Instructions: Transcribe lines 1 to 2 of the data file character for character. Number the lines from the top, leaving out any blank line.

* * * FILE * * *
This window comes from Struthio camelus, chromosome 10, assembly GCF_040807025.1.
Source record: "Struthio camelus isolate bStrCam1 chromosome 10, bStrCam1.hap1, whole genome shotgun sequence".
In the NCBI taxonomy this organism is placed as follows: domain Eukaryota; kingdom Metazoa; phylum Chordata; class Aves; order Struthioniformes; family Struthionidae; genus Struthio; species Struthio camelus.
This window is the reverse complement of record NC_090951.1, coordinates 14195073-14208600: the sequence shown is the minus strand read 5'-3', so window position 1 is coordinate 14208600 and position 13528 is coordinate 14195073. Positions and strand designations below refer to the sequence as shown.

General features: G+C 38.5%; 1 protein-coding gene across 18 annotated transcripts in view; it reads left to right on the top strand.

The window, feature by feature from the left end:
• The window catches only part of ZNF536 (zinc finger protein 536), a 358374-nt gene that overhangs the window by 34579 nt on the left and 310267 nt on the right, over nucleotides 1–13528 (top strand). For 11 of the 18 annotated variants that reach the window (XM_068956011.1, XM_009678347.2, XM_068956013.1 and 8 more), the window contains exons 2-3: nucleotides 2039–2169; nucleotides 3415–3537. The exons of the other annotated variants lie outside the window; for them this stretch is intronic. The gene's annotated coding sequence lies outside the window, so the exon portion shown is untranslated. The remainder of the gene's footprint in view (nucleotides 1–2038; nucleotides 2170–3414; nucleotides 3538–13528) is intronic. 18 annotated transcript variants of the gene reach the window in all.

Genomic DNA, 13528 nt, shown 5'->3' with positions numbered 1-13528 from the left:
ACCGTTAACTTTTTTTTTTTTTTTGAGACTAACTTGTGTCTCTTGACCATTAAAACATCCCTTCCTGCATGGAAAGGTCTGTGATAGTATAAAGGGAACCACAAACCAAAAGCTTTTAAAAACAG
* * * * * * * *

This window comes from Struthio camelus, chromosome 10, assembly GCF_040807025.1.
Source record: "Struthio camelus isolate bStrCam1 chromosome 10, bStrCam1.hap1, whole genome shotgun sequence".